Backed by a new grant, UVA Health’s opioid-use disorder clinic will expand access to care by providing money to patients for social needs – such as housing, transportation or food – that limit their ability to get treatment.
UVA Health is one of 10 hospitals and health systems nationwide that will receive up to $50,000 from the Essential Hospitals Institute to create social-medicine programs as part of an effort to reduce barriers to care for opioid-use disorder. The program is expected to launch in July.
Virginians calling the free statewide opioid helpline operated by UVA’s Center for Leading-Edge Addiction Research (CLEAR) – 1.877.OPIOIDS – will be offered assistance through this new initiative, as will appropriate inpatients seen at University of Virginia Medical Center. Patients in need of assistance may also contact the clinic directly at 434.924.2241. Clinic providers hope to assist more than 500 patients through the initiative.
“Providing funds directly to support patients’ social needs is something this clinic has never been able to do before but is something that patients have identified as a significant barrier to treatment,” said Kelly Schorling, LCSW, a UVA Health social worker at the clinic.
Supported by the new social-medicine program, inpatients at UVA Medical Center may be started on U.S. Food and Drug Administration-approved medications for opioid-use disorder, linked with a social worker and connected to the appropriate care, Schorling said. Most often, she said, the patient will begin care at the UVA Health clinic before transitioning to a clinic closer to home. For patients who call the opioid helpline or the clinic from outside the Charlottesville area, clinic staff will help connect patients with treatment providers in their local communities.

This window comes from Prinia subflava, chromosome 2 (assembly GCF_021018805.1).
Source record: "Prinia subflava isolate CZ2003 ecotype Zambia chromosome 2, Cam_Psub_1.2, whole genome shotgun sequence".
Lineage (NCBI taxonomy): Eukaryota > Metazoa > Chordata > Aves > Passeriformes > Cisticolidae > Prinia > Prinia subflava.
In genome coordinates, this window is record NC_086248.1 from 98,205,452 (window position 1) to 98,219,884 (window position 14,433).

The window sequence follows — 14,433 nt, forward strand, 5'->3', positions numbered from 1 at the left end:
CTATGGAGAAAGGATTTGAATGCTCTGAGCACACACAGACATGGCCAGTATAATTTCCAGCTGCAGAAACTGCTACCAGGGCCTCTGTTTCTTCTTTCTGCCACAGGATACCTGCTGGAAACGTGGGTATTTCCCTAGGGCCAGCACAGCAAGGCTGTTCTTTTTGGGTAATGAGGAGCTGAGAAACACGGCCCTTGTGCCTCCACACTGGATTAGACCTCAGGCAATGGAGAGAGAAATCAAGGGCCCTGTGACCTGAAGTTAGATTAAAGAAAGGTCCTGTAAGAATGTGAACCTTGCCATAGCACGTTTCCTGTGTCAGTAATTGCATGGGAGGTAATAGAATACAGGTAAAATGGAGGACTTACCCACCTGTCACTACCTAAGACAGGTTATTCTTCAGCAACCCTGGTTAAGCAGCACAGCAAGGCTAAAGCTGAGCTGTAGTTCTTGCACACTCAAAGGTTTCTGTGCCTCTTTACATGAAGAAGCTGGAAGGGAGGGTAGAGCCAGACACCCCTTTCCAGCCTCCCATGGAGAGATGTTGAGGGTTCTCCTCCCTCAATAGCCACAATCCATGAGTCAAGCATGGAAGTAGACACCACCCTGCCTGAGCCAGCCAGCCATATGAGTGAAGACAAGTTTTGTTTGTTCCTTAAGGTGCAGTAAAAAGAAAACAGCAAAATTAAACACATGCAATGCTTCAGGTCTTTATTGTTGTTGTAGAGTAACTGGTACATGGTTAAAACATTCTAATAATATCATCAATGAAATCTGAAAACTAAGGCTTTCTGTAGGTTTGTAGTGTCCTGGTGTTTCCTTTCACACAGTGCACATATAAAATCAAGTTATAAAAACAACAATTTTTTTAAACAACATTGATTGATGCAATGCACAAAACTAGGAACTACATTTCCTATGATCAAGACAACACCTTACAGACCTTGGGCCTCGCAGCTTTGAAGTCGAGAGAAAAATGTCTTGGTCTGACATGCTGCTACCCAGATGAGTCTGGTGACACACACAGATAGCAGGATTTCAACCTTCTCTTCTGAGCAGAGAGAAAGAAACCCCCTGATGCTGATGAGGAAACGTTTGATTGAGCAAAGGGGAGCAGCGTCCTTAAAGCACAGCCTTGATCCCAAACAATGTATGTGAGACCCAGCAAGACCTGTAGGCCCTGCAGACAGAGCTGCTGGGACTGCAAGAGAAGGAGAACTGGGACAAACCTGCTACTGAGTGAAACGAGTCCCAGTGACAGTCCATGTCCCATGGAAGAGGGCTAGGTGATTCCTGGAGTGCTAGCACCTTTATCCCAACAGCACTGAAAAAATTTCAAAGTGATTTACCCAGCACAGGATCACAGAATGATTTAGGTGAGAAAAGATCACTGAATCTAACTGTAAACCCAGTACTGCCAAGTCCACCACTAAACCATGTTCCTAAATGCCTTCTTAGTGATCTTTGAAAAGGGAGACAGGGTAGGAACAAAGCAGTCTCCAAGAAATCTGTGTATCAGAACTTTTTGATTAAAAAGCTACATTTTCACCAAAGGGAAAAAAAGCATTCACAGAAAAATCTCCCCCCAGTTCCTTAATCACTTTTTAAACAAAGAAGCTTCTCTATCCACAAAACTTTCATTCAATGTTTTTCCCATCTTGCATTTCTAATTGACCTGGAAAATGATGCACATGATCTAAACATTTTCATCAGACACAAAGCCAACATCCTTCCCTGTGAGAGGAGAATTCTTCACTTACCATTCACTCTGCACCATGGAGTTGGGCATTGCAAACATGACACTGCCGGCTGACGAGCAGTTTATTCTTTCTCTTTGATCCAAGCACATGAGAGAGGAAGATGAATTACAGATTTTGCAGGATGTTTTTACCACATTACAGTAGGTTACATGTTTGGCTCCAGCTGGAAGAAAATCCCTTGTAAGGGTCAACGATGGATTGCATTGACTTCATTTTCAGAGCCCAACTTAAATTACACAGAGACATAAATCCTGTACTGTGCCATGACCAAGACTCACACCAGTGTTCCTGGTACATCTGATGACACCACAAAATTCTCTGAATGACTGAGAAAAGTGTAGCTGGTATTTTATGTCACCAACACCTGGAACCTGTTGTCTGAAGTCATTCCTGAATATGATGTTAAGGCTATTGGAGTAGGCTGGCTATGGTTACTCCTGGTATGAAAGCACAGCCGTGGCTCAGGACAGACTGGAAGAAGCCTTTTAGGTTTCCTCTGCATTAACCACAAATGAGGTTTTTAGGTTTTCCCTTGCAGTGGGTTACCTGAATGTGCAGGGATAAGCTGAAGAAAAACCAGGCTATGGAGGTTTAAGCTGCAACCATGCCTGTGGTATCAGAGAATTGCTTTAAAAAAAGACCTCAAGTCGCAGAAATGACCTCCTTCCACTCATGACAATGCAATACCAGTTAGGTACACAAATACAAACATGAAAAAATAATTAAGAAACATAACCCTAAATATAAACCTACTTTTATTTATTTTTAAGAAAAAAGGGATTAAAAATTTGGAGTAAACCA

The goal is to address disparities in access to care faced by people of color as well as people with lower incomes. According to the U.S. Centers for Disease Control and Prevention, overdose death rates increased 44% for Black people and 39% for American Indian and Alaska Native people between 2019 and 2020, compared with a 22% increase for white people.
“We plan to start linking patients with opioid-use disorder directly to our social medicine program and connect them to opioid-use disorder treatment resources, with an emphasis on getting them started on life-saving medication,” Schorling said.